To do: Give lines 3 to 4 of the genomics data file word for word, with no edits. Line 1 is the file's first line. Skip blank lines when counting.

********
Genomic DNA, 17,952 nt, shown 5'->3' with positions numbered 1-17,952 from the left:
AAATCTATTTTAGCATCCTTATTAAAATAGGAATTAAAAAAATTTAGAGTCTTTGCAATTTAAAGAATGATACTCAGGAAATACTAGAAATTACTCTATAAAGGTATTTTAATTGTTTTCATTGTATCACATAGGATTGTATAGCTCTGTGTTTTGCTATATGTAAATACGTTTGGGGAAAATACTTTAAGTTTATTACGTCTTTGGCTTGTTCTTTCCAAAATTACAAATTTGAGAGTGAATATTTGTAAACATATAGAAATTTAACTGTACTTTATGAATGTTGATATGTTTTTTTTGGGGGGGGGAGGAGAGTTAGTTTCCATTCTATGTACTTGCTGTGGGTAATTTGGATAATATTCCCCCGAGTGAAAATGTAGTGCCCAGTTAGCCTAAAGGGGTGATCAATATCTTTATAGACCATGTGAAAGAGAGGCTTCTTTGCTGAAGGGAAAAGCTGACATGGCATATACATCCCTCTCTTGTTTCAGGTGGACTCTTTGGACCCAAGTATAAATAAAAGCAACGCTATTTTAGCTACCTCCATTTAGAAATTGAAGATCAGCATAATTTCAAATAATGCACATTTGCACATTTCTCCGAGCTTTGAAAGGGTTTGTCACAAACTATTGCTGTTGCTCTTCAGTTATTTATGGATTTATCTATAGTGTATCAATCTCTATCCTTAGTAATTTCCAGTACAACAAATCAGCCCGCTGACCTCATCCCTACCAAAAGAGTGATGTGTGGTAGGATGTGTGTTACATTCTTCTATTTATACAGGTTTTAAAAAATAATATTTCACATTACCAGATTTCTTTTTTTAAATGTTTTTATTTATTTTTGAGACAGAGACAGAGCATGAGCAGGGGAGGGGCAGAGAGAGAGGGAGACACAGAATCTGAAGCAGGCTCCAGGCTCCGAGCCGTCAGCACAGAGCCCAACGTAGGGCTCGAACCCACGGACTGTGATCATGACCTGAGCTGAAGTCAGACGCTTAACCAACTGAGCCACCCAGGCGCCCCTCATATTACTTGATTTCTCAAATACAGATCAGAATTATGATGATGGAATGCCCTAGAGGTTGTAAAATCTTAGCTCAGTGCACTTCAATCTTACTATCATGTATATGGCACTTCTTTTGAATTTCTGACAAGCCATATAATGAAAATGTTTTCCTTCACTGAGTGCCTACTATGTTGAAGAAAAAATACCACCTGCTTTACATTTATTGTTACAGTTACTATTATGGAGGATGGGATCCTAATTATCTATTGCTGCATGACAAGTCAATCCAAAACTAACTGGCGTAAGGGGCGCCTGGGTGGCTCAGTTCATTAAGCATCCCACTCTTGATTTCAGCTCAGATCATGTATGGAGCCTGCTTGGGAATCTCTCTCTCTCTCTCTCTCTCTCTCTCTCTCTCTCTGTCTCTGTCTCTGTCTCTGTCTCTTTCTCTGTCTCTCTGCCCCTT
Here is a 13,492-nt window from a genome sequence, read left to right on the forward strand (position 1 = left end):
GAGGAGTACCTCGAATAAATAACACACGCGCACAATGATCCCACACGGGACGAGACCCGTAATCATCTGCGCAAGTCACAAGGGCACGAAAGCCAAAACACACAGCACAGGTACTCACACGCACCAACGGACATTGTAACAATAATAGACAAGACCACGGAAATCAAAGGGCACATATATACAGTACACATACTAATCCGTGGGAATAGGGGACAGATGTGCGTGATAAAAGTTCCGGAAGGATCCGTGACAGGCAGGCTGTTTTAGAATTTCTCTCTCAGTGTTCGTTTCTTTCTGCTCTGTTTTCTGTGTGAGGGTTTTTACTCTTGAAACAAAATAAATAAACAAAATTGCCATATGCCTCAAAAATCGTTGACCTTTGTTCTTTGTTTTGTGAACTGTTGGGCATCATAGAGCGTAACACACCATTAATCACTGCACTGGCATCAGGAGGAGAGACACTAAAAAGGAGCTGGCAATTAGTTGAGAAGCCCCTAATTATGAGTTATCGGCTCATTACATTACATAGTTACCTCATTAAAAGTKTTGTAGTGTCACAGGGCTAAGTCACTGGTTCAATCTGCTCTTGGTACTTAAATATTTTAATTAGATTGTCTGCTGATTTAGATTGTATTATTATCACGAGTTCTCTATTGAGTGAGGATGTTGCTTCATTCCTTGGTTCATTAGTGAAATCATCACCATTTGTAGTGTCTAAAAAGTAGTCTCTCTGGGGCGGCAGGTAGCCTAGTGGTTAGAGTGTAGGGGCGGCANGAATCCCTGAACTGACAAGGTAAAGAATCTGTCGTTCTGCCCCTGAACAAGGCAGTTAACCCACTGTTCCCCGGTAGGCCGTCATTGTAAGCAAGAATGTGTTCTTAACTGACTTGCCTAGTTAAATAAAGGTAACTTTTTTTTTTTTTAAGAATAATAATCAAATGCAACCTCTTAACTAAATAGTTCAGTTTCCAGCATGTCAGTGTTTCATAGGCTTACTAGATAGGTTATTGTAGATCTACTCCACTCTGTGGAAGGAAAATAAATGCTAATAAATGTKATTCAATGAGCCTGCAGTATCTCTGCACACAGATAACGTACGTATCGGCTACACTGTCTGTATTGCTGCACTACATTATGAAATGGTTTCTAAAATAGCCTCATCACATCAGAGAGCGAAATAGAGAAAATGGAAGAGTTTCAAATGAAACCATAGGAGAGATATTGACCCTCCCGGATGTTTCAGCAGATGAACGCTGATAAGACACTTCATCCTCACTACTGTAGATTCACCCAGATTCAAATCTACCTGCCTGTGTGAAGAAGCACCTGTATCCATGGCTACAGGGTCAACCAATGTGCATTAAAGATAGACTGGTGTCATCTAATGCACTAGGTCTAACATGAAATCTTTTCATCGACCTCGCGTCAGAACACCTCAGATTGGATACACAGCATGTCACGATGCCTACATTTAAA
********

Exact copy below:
Here is a 13,492-nt window from a genome sequence, read left to right on the forward strand (position 1 = left end):
GAGGAGTACCTCGAATAAATAACACACGCGCACAATGATCCCACACGGGACGAGACCCGTAATCATCTGCGCAAGTCACAAGGGCACGAAAGCCAAAACACACAGCACAGGTACTCACACGCACCAACGGACATTGTAACAATAATAGACAAGACCACGGAAATCAAAGGGCACATATATACAGTACACATACTAATCCGTGGGAATAGGGGACAGATGTGCGTGATAAAAGTTCCGGAAGGATCCGTGACAGGCAGGCTGTTTTAGAATTTCTCTCTCAGTGTTCGTTTCTTTCTGCTCTGTTTTCTGTGTGAGGGTTTTTACTCTTGAAACAAAATAAATAAACAAAATTGCCATATGCCTCAAAAATCGTTGACCTTTGTTCTTTGTTTTGTGAACTGTTGGGCATCATAGAGCGTAACACACCATTAATCACTGCACTGGCATCAGGAGGAGAGACACTAAAAAGGAGCTGGCAATTAGTTGAGAAGCCCCTAATTATGAGTTATCGGCTCATTACATTACATAGTTACCTCATTAAAAGTKTTGTAGTGTCACAGGGCTAAGTCACTGGTTCAATCTGCTCTTGGTACTTAAATATTTTAATTAGATTGTCTGCTGATTTAGATTGTATTATTATCACGAGTTCTCTATTGAGTGAGGATGTTGCTTCATTCCTTGGTTCATTAGTGAAATCATCACCATTTGTAGTGTCTAAAAAGTAGTCTCTCTGGGGCGGCAGGTAGCCTAGTGGTTAGAGTGTAGGGGCGGCANGAATCCCTGAACTGACAAGGTAAAGAATCTGTCGTTCTGCCCCTGAACAAGGCAGTTAACCCACTGTTCCCCGGTAGGCCGTCATTGTAAGCAAGAATGTGTTCTTAACTGACTTGCCTAGTTAAATAAAGGTAACTTTTTTTTTTTTTAAGAATAATAATCAAATGCAACCTCTTAACTAAATAGTTCAGTTTCCAGCATGTCAGTGTTTCATAGGCTTACTAGATAGGTTATTGTAGATCTACTCCACTCTGTGGAAGGAAAATAAATGCTAATAAATGTKATTCAATGAGCCTGCAGTATCTCTGCACACAGATAACGTACGTATCGGCTACACTGTCTGTATTGCTGCACTACATTATGAAATGGTTTCTAAAATAGCCTCATCACATCAGAGAGCGAAATAGAGAAAATGGAAGAGTTTCAAATGAAACCATAGGAGAGATATTGACCCTCCCGGATGTTTCAGCAGATGAACGCTGATAAGACACTTCATCCTCACTACTGTAGATTCACCCAGATTCAAATCTACCTGCCTGTGTGAAGAAGCACCTGTATCCATGGCTACAGGGTCAACCAATGTGCATTAAAGATAGACTGGTGTCATCTAATGCACTAGGTCTAACATGAAATCTTTTCATCGACCTCGCGTCAGAACACCTCAGATTGGATACACAGCATGTCACGATGCCTACATTTAAA